Plaintiff completed a Function Report on September 17, 2012. [AR, at 178-191.] In that report, Plaintiff stated that he could not “lift anything heavy or medium heavy, ” he could not “stand or sit more than 30 [to] 45 minutes without” experiencing pain or stiffness in his back, he could not sit in a chair without a cushion for more than 10 minutes without experiencing pain (but could sit for two hours with a cushion), and he has a hernia that needs surgery. [AR, at 181, 191.] He also indicated that “sometimes” he has difficulty dressing himself (id. at 182) and could not pay attention for more than 20 minutes (id. at 186).

         On October 4, 2012, Dr. Roopa K. Karri conducted an internal medicine consultative examination of Plaintiff for the Bureau of Disability Determination Services. [AR, at 204.] In that examination, Plaintiff indicated that he had a history of hypertension, a left-sided hernia, and lower back pain since 1975. Id. He had been experiencing pain for the last three years, his tailbone hurt “all the time, ” and that sitting more than 30 minutes aggravates this pain. Id. at 204-05. Plaintiff told Dr. Karri that he has a headache “all the time.” Id. at 205. Dr. Karri recorded Plaintiff's blood pressure as 216/130, reduced lumbar flexion of 70 degrees and extension of 10 degrees, and lumbar spine tenderness. Id. at 206. He found that Plaintiff could get on and off the exam table, walk 50 feet without support, had normal grip strength, and normal range of motion for his shoulders, elbows, wrists, hips, knees, and ankles. Id. Dr. Karri's diagnostic impression was that Plaintiff had run out of his blood pressure medication, his blood pressure was “markedly elevated, ” and he should “go to the emergency room or call his doctor immediately.” Id. at 207. Dr. Karri also noted Plaintiff had a “mildly decreased range of motion” as well as a history of low back pain and left-sided hernia. Id.

         On October 15, 2012, another medical consultant, Dr. Francis Vincent, reconsidered Plaintiff's SSI application and reviewed the evidence in Plaintiff's file, including the July 2012 initial application denial, Plaintiff's September 2012 function report, and Dr. Karri's October 2012 evaluation. Based on that evidence, Dr. Vincent found that Plaintiff had impairments of hypertension, unspecified joint diseases, and spine disorder. Id. at 95. He also concluded that Plaintiff's “statements about the intensity, persistence, and functionally limiting effects of the symptoms [were] substantiated by the objective medical evidence alone.” Id. Dr. Vincent did not mention Plaintiff's complaints about headaches, memory loss, or skin cancer. Ultimately, Dr. Vincent concluded that Plaintiff could lift 50 pounds occasionally, 20 pounds frequently, and stand, walk, or sit for six hours in an eight-hour workday. Id. at 96. Based on the record evidence, Dr. Vincent found that Plaintiff had no past relevant work, but could work as a maid or cleaner, core extruder for electrical equipment, and a racker of bakery products. Id. at 97.

         On October 26, 2012, Plaintiff requested a hearing before an ALJ. [AR, at 110.] On December 3, 2012, a social security employee performed a case analysis of Plaintiff's file. Id. at 209-10. That analysis summarizes Plaintiff's Function Report and Dr. Karri's evaluation, but states that there is “no MER [medical evidence of record] submitted from any treating sources.” Id. at 209. The analysis finds that Plaintiff's statements of his medical conditions are only “partially credible” because “[t]hey are not supported by evidence in the file.” Id. “The [Plaintiff] showed only mildly decreased [range of movement] of the back at the exam in file. This is the only evidence in file. There is no MER that documents the alleged herniated discs or hernia.” Id. Therefore, “[b]ased on the MER in the file, ” Plaintiff “is capable of medium work with no postal, manipulative, visual, communicative, or environmental limitations.” Id. at 210.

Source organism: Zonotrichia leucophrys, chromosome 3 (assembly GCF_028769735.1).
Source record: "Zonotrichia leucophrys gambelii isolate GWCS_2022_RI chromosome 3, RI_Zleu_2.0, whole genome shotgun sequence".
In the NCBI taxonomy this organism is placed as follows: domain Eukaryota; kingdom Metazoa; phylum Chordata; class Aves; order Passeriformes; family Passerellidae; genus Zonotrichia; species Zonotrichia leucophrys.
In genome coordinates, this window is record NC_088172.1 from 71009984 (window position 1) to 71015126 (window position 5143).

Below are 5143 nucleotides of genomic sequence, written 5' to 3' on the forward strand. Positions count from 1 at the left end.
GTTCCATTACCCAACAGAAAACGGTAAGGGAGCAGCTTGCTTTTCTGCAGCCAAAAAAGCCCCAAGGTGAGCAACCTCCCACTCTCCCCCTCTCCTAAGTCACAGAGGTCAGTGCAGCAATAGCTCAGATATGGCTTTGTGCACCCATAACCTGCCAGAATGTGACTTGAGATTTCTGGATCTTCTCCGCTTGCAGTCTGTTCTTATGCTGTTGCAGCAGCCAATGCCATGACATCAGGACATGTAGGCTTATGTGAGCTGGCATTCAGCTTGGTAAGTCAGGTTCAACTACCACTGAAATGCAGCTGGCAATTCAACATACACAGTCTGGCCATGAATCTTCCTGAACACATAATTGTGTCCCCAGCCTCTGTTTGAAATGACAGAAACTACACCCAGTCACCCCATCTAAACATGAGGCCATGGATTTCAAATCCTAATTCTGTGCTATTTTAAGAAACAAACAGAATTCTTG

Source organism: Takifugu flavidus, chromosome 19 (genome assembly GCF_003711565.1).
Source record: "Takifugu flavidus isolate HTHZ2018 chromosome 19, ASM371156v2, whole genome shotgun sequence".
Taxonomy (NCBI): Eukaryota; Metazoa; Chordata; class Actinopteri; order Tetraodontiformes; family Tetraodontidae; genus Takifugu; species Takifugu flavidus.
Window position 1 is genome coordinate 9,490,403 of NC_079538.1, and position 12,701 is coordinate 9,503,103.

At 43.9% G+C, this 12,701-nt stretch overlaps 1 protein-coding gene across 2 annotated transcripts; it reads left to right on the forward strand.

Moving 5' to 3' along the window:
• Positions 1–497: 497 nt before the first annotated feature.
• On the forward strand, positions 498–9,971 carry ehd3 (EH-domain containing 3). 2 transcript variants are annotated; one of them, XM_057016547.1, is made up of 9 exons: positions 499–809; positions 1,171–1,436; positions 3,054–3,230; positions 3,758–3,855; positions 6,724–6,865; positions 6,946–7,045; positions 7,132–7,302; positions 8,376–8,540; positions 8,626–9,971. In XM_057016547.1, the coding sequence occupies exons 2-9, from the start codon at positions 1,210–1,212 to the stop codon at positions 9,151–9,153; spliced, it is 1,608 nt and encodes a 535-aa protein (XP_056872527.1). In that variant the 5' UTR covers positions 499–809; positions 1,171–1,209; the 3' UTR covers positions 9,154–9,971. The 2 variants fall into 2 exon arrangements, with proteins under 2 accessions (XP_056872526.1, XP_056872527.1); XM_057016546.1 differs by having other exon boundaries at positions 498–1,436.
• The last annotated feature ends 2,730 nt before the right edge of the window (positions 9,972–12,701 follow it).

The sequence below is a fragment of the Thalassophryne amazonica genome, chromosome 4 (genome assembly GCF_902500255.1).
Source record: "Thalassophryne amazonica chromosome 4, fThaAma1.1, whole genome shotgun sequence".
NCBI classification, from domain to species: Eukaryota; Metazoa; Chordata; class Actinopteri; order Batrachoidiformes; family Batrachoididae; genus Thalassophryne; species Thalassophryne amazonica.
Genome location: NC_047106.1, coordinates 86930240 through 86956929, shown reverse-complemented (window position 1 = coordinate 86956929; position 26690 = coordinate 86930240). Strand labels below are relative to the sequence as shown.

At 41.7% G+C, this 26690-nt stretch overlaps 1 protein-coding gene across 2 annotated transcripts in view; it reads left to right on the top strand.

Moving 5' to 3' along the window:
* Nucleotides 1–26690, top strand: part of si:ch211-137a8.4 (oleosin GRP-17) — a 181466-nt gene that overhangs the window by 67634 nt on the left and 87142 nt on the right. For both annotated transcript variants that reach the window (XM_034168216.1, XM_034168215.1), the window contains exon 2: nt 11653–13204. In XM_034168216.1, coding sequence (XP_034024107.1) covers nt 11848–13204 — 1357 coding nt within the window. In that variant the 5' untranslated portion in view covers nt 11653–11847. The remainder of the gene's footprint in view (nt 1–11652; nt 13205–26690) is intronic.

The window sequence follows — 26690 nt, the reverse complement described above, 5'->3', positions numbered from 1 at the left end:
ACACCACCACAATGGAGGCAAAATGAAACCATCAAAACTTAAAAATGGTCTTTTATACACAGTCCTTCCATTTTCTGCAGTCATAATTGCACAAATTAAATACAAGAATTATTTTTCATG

In March 2013, Plaintiff returned to University of Chicago Medical Center to see Dr. Peek. Dr. Peek notes that Plaintiff was last seen in September 2010. [AR, at 224.] She recorded that Plaintiff took his hypertension medicine until it ran out but did not restart because he was “feeling good, ” although his systolic blood pressure readings were still between 170 and 190. Id. Plaintiff reported “[s]everal episodes of nausea, ” vomiting, and “visual changes before [the] onset of headache[s].” Id. His headaches last for “3-4 days” and he described “significant psychosocial stressors” related to his lack of financial resources. Id. Dr. Peek proscribed a new hypertension medication, recommended medications for his headaches, and made a referral to general surgery for his hernia. Id. at 225.

         C. Hearing Before the ALJ

         Plaintiff's hearing before the ALJ took place on August 26, 2013. At the start of the hearing, the ALJ noted “the only medical documents we have for [Plaintiff] are from the doctor that Social Security * * * sent you to for an examination.” [AR, at 55.] In other words, the ALJ did not have Plaintiff's medical records documenting his 2008 surgery or his follow-up visit from 2010 and 2013. Plaintiff stated that his primary care physician was named “Peck, ” and the ALJ promised to help Plaintiff track down those records from the University of Chicago. Id. at 58-61. Plaintiff told the ALJ that his back surgery, “to be absolutely certain, * * * was in October 2009, ” and the last time he went for medical treatment “was in 2012.” Id. at 57. He also stated that he “refused to take” his pain medication related to his surgery because it was “habit forming” and gave him high blood pressure. Id.

         The ALJ asked Plaintiff questions about his work as an apartment inspector and mail handler, how he injured himself, his surgery, physical therapy, and termination by Mac Properties. Id. at 64-69. In response to the question of when he last saw Dr. Peek for an appointment, Plaintiff stated, “I'd say about a year and half. It was at least ‘13 I last saw her. Oh, I just saw her in May and I was supposed to go back[.] * * * I just couldn't get back because I don't have any money.” Id. at 69. He testified that his blood pressure was down to about 150/90, but when it was high, he felt badly and would see “green spots, ” his right eye “flickers, ” and he has a headache. Id. at 70. He stated that he has headaches “every other day” and they last for “four to five hours, ” or a shorter period if he “just sit[s] down” and is patient. Id.